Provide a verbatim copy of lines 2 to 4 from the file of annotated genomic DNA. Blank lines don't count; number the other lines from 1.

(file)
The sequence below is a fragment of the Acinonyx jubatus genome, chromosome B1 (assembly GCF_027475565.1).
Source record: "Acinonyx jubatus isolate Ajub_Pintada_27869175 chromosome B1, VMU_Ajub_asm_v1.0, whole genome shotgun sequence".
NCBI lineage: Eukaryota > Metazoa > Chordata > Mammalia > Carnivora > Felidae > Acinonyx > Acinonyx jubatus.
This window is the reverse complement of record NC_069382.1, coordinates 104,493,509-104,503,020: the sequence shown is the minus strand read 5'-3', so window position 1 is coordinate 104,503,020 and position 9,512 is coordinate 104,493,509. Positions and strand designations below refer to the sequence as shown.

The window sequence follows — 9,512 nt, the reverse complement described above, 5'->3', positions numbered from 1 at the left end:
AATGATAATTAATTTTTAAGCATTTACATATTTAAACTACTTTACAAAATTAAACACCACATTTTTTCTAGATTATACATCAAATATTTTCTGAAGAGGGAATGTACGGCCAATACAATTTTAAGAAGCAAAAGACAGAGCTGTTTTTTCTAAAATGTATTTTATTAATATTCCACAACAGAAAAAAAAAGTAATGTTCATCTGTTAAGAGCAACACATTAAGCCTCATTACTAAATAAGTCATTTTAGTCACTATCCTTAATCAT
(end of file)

Source record: "Acinonyx jubatus isolate Ajub_Pintada_27869175 chromosome B1, VMU_Ajub_asm_v1.0, whole genome shotgun sequence".
NCBI lineage: Eukaryota > Metazoa > Chordata > Mammalia > Carnivora > Felidae > Acinonyx > Acinonyx jubatus.
This window is the reverse complement of record NC_069382.1, coordinates 104,493,509-104,503,020: the sequence shown is the minus strand read 5'-3', so window position 1 is coordinate 104,503,020 and position 9,512 is coordinate 104,493,509. Positions and strand designations below refer to the sequence as shown.